Genetic testing, bought for me as a present some years back, reveals that I am, on my fathers’ side (plural intentional) Norse. I have common DNA with men in Uppsala, Copenhagen, and a couple of small villages in western Russia. I have a blood condition common around the Mediterranean, also, which, along with those Russians, indicates that it is likely that an ancestor of mine visited Byzantium and brought home a bride. Upon learning that, I became interested in Norse mythology. I’ve learned about Odin, and Thor, and Freda, and Hel (yes, the original Hel,) and many other gods worshipped by my ancestors. And I have always been curious about Ragnarok.
Ragnarok, in the short version if you don’t click the link, is a story about events at the end of the world. Thor manages to kill a monster snake, but is killed in the process. Odin dies, Freda dies, everyone in Valhalla dies, oh, it’s a bloodbath. The good guys do win, but holy smokes, at such a cost.
I always wondered why anyone would include such a terribly pessimistic story in their cultural mythos. Everybody dies! So what’s the point? Right?
Except, after reading Neal Gaiman’s Norse Mythology. (See my review on Amazon from February 18th for more.) Gaiman tells the story so clearly and enjoyably that I finally got the whole story on Ragnarok, which is darned difficult to do reading the Eddas. The fact is, of course, that everybody doesn’t die. I knew that, but I didn’t know what happened next.
Two of Thor’s children survive. Two of Odin’s children survive. One human couple survives by hiding deep in the branches of the World Tree. So, one might surmise that the Norns are still down there at the roots dealing out fate, right? And Balder, the nicest, most beloved, all-around good person of everyone at Asgard, comes back from the underworld, because, well, why not, huh? The former Asgardians set up a new city at the site of Asgard, a better one. The world starts coming back, better than ever. And one day the gods are out sitting in the grass when they notice something shining in the sun, mostly buried in the grass. It turns out to be a chess piece, representing one of the gods. They find a chess piece for each of the gods, in fact, even Balder himself. Then they set up a game, and Balder, whose smile is like the sun coming out after a rain, reaches down and makes his move. Then, as Gaiman puts it, the game begins anew.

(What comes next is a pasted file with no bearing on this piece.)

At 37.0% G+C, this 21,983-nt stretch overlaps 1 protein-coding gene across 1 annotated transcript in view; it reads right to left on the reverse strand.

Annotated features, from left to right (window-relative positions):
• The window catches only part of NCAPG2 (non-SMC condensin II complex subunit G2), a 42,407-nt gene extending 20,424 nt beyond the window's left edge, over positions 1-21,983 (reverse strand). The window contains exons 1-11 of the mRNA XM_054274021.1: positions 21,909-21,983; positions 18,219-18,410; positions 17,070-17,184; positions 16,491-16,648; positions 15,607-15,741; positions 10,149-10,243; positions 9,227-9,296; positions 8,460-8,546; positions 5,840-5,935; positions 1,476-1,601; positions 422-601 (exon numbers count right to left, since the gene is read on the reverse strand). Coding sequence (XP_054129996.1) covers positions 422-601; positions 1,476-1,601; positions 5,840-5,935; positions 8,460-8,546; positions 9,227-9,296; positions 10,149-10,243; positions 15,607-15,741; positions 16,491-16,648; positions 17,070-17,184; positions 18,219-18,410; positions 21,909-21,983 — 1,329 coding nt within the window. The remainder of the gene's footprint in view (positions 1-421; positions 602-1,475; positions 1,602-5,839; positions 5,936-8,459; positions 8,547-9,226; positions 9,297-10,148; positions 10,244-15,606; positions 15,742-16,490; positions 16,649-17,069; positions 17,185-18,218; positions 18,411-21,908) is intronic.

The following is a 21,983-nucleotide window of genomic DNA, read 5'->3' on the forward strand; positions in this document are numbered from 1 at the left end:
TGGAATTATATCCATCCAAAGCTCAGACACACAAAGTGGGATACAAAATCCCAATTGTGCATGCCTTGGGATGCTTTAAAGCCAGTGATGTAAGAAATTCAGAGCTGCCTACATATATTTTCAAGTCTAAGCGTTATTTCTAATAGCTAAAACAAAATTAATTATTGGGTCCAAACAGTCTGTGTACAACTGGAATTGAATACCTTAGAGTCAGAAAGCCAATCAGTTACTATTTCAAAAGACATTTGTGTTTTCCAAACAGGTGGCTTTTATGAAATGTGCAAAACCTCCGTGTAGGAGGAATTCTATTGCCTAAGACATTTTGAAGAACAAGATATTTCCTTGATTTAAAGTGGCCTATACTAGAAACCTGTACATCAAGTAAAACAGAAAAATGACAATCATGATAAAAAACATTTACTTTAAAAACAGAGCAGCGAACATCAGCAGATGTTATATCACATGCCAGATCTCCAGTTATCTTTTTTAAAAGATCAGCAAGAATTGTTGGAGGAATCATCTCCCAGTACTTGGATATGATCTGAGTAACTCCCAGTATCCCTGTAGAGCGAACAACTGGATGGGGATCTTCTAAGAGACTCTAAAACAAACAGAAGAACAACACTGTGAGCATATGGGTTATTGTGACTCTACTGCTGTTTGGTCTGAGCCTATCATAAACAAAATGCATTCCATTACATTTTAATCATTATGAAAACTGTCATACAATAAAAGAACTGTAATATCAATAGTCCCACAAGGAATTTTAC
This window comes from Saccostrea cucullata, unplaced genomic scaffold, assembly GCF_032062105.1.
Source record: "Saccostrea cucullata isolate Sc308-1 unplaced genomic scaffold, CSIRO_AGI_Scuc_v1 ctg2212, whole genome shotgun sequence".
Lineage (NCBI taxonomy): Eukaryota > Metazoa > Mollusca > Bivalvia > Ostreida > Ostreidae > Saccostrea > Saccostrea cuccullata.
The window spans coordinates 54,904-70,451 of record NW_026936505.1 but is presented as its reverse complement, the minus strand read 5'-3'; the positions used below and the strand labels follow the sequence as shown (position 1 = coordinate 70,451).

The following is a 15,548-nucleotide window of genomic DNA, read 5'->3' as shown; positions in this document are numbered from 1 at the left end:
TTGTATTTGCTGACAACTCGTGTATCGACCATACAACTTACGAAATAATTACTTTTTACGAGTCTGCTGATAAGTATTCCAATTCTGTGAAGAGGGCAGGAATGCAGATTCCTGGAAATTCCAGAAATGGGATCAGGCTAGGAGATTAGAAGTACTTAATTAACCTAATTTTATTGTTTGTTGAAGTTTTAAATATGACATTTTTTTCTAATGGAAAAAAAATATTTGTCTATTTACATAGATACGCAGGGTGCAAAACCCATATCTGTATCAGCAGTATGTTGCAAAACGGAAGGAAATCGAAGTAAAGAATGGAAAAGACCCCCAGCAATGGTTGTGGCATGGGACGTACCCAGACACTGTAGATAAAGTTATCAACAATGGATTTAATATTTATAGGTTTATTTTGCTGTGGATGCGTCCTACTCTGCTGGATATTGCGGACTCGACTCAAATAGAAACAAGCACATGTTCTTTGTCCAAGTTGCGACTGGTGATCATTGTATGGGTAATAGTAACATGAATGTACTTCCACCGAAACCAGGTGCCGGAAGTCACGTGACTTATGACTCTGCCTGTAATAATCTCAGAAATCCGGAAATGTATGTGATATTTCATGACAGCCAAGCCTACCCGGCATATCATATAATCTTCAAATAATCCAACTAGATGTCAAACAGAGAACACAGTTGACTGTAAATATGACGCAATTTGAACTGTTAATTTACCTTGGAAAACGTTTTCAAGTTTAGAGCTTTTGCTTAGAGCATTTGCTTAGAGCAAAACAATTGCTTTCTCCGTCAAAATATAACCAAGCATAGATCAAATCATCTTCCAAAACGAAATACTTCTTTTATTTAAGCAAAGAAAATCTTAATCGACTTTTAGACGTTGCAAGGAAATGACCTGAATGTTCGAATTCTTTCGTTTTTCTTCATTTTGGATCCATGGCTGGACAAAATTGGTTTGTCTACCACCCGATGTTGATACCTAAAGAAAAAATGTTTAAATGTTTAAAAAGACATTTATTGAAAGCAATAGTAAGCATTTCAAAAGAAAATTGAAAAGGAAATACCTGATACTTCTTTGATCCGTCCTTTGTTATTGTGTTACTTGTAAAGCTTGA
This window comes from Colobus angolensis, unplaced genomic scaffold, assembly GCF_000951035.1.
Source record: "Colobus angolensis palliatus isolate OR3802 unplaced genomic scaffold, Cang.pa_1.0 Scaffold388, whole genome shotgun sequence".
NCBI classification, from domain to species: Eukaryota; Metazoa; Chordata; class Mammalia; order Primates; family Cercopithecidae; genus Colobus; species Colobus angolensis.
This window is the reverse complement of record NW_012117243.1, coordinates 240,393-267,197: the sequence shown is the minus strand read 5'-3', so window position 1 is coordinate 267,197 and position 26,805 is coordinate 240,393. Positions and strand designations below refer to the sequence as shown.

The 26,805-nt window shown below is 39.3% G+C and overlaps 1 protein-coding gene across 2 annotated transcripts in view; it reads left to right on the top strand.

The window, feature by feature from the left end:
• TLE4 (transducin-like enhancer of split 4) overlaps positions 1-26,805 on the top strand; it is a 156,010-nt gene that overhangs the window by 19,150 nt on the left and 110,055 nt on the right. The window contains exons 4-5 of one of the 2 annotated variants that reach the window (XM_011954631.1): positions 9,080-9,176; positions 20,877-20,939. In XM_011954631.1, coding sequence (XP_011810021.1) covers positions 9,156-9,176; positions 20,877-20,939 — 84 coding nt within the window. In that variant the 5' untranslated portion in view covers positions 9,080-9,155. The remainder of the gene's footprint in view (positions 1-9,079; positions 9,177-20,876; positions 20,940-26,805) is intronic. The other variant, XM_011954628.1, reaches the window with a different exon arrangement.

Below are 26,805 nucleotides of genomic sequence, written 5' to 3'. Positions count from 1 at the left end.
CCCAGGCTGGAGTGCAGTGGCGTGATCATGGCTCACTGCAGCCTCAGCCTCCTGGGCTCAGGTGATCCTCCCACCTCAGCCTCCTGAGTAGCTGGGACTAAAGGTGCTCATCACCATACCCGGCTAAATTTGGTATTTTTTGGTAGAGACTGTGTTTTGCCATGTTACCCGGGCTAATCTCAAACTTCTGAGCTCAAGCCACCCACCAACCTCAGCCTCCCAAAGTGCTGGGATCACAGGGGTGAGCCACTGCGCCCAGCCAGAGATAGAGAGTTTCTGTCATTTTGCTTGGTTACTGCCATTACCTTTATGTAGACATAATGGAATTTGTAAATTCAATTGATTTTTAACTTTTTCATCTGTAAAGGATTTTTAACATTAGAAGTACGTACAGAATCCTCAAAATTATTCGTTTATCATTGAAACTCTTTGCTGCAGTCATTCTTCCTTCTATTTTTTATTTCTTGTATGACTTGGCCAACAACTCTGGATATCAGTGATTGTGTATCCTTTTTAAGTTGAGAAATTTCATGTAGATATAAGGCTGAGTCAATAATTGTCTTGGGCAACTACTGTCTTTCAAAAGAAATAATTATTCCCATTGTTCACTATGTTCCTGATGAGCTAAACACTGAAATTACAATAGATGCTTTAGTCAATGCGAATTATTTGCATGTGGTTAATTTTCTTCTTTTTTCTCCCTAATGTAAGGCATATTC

Wow! So, there is no end to the world, really. But it is terribly, destructively, difficult to defeat evil. But, the game always begins anew, in a better place, with better players. Holy cow, does that remind you of anything?
Like how the Great Depression and World War Two ushered in a newer, better, world, based upon the virtually total destruction of an old one? The Renaissance? The Industrial Revolution? Today?
Like all stories, Ragnarok is a metaphor. In this case, it is a lesson in how tough it is to put down evil and build a better world, but that in spite of that, good always triumphs, and a new, better, situation emerges. If we give it our absolute all. Damn, but I felt better after reading that book!
And there you go! Metaphor! Sure, there are people who don’t get it. Well, too bad for them, huh? But for the rest of us, we can march into Ragnarok fully knowing that a bit of what we hold dear will survive, while our enemies (whatever that means in a given case) will be wiped out. Take that, snake! I’m not saying that you should consciously insert metaphor into all of your stories. I’m saying that if they are good stories, the metaphor will be there, and be what’s making them so good. Wow. And all about reading about a mythical battle at the end of the world!